Vitamin B6 and PMS - Premenstrual Syndrome Benefits from Multiple Nutritional Interventions
Premenstrual syndrome, also known as PMS, is a common cause of physical and psychological distress for women in their reproductive years. Canadian researchers find that 40 per cent of women have substantial symptoms that disrupts their lives every month, and 5 per cent of women are completely incapacitated.
Of all the nutritional supplements tested for the relief of PMS, calcium carbonate-the cheapest form of the supplement-gets the best results. The usually effective dosage of calcium carbonate is 1,200 mg a day, but because the body can only absorb about 400 mg of calcium at a time, it needs to be taken in three separate doses, morning, noon, and night. Calcium should not be taken at the same time you take any other vitamins or minerals. Women who take calcium need magnesium to make sure the calcium goes into the tissues where it is needed.
Calcium most often helps relieve mood swings, fluid retention, carbohydrate cravings, and pain. The benefits usually are not noticed until the third month. Women who tend to get constipated around the time of their periods especially need to take magnesium, at least 400 mg a day, also in two separate doses.
With vitamin B6, PMS symptoms related to mood swings are most affected. Vitamin B6 is a cofactor for enzymes the brain needs to turn the amino acid tryptophan into the mood regulator serotonin and the feel-good chemical dopamine. Women who are already on antidepressants probably won't notice any effects. For some women using vitamin B6, PMS bloating symptoms are not affected at all, but for other women using vitamin B6, PMS mood swings are greatly relieved.
Just don't take a tremendous amount of B6(check vitamin B6 overdose page for more information). As little as 30 milligrams a day is enough to make a difference. Taking 500 milligrams a day can cause more problems than it corrects. And taking vitamin B6 with magnesium (with or without calcium) is best.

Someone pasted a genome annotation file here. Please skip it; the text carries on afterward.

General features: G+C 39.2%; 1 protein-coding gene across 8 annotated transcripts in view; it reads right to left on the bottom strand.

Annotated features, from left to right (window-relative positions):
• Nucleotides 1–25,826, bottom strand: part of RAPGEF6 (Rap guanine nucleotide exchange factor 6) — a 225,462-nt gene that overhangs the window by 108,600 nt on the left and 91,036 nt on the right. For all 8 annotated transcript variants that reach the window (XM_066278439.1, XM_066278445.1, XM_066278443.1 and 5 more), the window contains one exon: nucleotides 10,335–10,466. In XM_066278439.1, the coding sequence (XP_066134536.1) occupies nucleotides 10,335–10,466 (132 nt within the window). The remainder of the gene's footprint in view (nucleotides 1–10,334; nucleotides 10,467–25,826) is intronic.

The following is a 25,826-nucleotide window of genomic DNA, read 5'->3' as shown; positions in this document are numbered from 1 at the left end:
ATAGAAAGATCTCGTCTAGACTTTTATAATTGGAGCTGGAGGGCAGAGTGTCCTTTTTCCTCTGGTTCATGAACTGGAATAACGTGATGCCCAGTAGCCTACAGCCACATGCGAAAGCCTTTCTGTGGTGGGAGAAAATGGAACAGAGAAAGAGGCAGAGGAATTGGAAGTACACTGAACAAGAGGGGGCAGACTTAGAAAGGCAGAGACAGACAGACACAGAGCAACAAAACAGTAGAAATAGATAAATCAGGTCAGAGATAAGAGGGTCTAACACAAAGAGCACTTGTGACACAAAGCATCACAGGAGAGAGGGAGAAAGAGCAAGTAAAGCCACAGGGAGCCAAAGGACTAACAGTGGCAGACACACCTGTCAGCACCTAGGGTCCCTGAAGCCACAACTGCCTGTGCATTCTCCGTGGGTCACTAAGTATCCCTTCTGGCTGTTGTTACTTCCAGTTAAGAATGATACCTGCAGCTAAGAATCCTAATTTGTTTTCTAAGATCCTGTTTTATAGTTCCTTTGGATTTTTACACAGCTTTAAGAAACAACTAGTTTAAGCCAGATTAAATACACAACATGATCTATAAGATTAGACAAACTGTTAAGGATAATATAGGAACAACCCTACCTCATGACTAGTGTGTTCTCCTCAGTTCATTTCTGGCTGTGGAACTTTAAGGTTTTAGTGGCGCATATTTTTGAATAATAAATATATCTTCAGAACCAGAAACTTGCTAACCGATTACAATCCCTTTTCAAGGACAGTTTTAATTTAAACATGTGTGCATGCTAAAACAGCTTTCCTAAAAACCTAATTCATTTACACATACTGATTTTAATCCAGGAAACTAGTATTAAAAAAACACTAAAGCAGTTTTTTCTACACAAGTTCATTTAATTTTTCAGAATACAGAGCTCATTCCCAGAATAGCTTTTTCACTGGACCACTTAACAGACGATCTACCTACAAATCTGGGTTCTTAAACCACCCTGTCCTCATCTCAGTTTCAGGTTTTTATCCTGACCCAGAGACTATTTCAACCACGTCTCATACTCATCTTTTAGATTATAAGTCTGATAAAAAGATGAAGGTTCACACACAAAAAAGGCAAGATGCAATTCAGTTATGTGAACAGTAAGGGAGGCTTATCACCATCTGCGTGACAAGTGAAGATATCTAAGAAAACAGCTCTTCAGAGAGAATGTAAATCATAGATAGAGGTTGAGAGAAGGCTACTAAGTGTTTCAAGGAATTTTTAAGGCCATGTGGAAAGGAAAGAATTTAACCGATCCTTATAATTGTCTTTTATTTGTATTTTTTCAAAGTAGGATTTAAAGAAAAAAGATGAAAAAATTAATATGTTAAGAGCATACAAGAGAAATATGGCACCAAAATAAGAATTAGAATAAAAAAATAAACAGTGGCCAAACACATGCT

A study in the United Kingdom found that women who took 200 mg of magnesium every day plus 50 mg of vitamin B6 often got relief from anxiety, irritability, mood swings, and nervous tension, usually in the first month. B6 plus magnesium works faster than calcium plus magnesium, although it's best to start taking them as soon as one menstrual period ends to reduce PMS symptoms during the next period.
What about other natural therapies for PMS?
Evening primrose oil is more helpful for women who have problems with hard cervical discharges in the middle of their periods, usually just before ovulation. It is not as useful for PMS, and it's not recommended for women who have any history of seizure disorders.
The herb vitex, also known as agnus-castus, is especially useful in reducing breast pain, but women should stop taking it if a period does not come as expected. That's because vitex is not recommended during pregnancy. Vitex usually takes three to four months to begin to work.
And what about birth control pills?
Doctors often recommend changes in birth control pills to stop PMS. The idea is that changes in the ratio of progestin to estrogen in the pills will change PMS symptoms.
The first month the new Pill is taken, however, the change in progestin to estrogen ratio itself will make PMS symptoms worse. Many women then demand to go back to their prior brand of contraceptive, not experiencing any relief.
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